Google scion whiz kid hacks his way to IDF service
search

Google scion whiz kid hacks his way to IDF service

Michael Matias, 19, son of Google Israel's head, is a self-made man – and his hackathons are helping high-schoolers to succeed too

Michael Matias (Photo credit: Courtesy)
Michael Matias (Photo credit: Courtesy)

There’s lots of tech talent out there – some of it still in high school. So who better than a tech-savvy high school kid to bring some of that talent to the fore?

That’s what Michael Matias, a 19-year old Israeli recent high-school graduate felt – and why he organized Hacking Generation Y, a group that has so far organized three weekend hack events that brought hundreds of kids together in Silicon Valley, Jamaica, India – and in June, Tel Aviv – to develop new and innovative tech.

And it doesn’t hurt that he is also the son of Yossi Matias, director of Google Israel. “For me, he was a great inspiration,” Michael told The Times of Israel in an exclusive interview. “I never met anyone more passionate than my dad. When he talks he lights an inner fire in me.”

The younger Matias used that fire to organize a hacking event for high school kids during an internship in Silicon Valley over the past year.

“I was taking a year off between high school in Israel and my IDF service,” which he started last week, said Matias. “I met a lot of very talented kids who had a lot of great ideas, but nowhere to really connect with mentors, or with others who are like-minded, so I decided to start HackGenY, with some help from friends” — 30 partners, including Google, MIT Launch, the Peter Thiel Foundation, and Andreessen Horowitz, among others.

Surprisingly, said Matias, HackGenY’s Silicon Valley hackathon in January was the first one ever dedicated to kids in high school. “While high school students often go to more general hackathons, they tend to get overshadowed by the college and post-college people, and in school they might not have enough time or resources to really let loose and develop things they are really capable of,” he said.

Giving them that freedom resulted, said Matias, in projects like the Handi-hacked, a virtual reality input device based on the Oculus Rift headset that will provide a VR experience for handicapped people who cannot manipulate keys. “The judges, who came from top companies like Google, Facebook, Yahoo, Apple, Intel were really impressed,” said Matias.

Some 450 students from around the US – including 25 from abroad and seven from Israel – gathered in Redwood City for the first hackathon, which went on for 30 straight hours, and it was such a rousing success, said Matias, that he decided to organize more events. The second one was held in Jamaica, a country often overlooked in the worldwide tech ecosystem, said Matias. In June, concurrent hackathons will be held in Israel and India.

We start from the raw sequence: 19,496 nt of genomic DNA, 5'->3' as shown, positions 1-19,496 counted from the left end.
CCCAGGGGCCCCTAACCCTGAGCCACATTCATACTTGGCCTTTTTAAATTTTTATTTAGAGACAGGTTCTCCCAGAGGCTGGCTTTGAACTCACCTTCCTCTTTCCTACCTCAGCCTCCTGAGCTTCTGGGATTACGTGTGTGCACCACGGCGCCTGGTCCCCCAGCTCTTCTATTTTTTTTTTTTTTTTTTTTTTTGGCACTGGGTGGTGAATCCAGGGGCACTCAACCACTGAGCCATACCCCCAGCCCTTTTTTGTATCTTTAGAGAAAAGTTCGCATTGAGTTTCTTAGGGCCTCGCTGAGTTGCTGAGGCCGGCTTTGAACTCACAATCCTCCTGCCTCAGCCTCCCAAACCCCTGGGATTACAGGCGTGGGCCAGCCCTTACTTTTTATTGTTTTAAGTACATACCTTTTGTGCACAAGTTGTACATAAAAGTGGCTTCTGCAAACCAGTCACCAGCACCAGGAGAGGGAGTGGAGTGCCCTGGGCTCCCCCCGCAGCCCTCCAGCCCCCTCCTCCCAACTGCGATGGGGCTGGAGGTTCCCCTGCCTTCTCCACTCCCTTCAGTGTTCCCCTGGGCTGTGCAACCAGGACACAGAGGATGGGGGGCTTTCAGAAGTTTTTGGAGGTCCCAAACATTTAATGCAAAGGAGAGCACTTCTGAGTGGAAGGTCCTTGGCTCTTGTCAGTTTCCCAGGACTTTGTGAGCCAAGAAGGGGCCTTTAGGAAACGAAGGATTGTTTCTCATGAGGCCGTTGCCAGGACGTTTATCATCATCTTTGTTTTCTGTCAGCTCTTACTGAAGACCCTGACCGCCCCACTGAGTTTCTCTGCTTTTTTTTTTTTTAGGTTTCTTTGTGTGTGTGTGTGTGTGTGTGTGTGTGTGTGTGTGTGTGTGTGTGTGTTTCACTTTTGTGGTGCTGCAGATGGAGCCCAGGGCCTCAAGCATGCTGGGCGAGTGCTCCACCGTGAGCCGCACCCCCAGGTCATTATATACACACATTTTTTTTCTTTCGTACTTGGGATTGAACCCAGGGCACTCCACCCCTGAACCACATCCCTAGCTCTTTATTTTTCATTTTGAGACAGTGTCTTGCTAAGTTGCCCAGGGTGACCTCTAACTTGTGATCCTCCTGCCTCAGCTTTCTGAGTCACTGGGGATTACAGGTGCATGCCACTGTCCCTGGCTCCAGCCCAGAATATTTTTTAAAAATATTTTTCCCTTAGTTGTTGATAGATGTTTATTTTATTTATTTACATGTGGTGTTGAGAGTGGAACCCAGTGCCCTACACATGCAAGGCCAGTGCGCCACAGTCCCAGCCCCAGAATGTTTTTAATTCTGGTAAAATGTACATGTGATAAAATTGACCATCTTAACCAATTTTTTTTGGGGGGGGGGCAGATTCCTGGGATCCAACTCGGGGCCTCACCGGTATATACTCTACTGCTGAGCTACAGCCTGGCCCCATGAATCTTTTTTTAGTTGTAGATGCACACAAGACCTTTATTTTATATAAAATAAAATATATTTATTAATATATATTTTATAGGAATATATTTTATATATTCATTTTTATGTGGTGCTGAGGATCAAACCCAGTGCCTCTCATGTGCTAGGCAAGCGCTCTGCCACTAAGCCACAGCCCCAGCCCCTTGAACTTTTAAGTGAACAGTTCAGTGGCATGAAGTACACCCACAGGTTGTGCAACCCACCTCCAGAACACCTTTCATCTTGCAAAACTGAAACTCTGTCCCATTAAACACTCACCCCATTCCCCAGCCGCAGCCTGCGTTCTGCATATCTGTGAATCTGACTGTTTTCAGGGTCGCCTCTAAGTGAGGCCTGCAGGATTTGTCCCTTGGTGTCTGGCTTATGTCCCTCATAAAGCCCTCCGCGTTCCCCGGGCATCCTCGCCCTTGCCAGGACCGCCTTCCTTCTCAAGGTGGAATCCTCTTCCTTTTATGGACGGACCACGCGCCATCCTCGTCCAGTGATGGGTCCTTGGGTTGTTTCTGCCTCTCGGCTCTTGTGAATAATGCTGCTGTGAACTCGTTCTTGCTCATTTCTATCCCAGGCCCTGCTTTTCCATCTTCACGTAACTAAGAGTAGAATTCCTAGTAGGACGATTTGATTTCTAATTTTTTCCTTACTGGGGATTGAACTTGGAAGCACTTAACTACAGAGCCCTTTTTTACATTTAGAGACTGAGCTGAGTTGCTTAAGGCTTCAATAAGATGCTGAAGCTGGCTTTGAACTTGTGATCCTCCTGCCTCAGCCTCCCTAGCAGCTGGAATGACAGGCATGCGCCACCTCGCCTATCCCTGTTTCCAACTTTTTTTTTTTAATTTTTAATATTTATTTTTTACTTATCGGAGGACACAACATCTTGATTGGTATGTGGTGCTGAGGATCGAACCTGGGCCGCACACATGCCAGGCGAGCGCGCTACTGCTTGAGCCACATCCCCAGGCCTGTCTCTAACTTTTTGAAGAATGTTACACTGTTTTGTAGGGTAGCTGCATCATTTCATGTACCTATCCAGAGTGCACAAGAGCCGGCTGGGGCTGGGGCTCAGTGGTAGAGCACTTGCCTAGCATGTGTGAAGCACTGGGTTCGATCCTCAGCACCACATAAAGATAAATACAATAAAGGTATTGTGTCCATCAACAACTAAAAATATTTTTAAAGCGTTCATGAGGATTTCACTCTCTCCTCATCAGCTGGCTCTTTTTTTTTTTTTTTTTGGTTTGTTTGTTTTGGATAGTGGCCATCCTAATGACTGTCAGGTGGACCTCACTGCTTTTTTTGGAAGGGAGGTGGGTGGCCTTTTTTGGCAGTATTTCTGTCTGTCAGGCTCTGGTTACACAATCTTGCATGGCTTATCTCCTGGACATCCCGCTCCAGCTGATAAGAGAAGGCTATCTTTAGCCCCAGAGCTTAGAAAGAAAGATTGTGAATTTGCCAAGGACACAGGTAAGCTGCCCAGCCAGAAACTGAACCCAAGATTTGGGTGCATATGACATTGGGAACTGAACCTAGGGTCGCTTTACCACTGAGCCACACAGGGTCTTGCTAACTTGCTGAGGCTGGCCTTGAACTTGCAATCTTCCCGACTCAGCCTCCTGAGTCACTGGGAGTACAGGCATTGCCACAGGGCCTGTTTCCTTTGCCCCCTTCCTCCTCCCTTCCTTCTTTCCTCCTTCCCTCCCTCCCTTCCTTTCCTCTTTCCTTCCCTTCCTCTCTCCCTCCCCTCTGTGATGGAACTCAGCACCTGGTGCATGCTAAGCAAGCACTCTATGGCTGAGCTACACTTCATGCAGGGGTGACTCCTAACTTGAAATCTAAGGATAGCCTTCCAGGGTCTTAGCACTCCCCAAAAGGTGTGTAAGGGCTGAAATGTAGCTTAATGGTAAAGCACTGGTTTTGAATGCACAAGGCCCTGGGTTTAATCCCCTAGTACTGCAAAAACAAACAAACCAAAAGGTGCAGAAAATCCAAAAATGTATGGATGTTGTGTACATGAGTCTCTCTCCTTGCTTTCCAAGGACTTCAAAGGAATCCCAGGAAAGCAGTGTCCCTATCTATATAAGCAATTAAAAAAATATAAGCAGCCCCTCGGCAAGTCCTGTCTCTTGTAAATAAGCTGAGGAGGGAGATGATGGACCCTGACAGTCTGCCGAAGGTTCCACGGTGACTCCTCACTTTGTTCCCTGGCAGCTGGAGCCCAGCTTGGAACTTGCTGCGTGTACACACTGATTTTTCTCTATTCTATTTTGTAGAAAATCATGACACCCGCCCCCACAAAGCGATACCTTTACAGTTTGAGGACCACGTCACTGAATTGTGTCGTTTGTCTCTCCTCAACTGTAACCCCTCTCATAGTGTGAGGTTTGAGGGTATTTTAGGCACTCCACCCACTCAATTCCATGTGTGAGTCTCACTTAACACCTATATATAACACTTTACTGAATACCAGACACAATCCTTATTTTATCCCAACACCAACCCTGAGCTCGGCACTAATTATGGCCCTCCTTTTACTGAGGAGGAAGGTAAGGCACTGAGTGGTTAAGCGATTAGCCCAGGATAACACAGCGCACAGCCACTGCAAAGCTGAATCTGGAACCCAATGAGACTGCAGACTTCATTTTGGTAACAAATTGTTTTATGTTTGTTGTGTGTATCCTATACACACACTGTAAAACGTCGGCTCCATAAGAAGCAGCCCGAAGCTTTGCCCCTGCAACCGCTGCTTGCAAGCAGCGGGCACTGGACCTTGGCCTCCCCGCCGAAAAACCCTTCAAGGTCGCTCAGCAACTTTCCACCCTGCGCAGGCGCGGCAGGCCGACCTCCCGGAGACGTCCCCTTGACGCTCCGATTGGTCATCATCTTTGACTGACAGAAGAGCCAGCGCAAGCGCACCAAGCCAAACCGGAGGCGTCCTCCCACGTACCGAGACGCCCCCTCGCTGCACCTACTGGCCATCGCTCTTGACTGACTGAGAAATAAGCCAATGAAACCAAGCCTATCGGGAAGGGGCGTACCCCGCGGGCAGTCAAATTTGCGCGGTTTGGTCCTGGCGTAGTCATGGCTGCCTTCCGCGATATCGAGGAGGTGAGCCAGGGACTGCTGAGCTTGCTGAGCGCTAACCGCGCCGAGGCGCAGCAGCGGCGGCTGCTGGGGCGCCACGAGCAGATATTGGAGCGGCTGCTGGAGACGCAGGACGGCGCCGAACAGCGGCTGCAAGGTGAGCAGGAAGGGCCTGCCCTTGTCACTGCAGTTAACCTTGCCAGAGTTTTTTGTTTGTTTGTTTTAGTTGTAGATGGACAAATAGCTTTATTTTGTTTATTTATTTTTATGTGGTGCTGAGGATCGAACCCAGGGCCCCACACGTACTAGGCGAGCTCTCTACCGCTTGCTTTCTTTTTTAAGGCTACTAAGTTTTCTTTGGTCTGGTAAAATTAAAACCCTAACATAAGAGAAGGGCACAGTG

HackGenY's January California hackathon  (Photo credit: Courtesy)
HackGenY’s January California hackathon (Photo credit: Courtesy)

So do kids who know how to develop new products – like Transponder, an app developed in the hackathon that helps parents keep track of their kids using GPS and automatic messaging – need to be in high school at all? Perhaps they are already prepared for a career in tech? Maybe the “old-fashioned” book learning they get in school is preventing them from being all they can be?

“Great question,” said Matias. “I really have to say it depends on the person in question. For me, high school was a great experience – it’s where I learned how to develop study and learning skills.”

Matias admits that this doesn’t hold true for everyone. “Eventually it’s a balance between school, learning on the Internet on sites like Coursera, and individual work at hackathons and on their own. Each person needs to find the mix they’re comfortable with.”

Matias found that balance for himself – with a little help from his dad. Contrary to perception, being the son of a high-powered tech executive at one of the world’s most influential companies did not mean that Matias got any “breaks” – quite the opposite. “It’s true that it opens some doors, but then a lot more is expected, because I have no excuse to not excel.”

But even being part of tech royalty isn’t as big an issue as it was in the past, Matias said. “One of the big advantages of being Yossi Matias’s son is being able to ask him questions and get guidance on many issues and ideas, but the truth is that option is now available to everyone, thanks to Facebook, YouTube, and other sites. Today you can join Facebook forums where mentors – top level people in top level companies – are happy to engage with you, to answer questions. It’s open to anyone, and anyone can take advantage of it. If you’re passionate, you can find the guidance and answers out there to be whatever you want to be.”

read more:
comments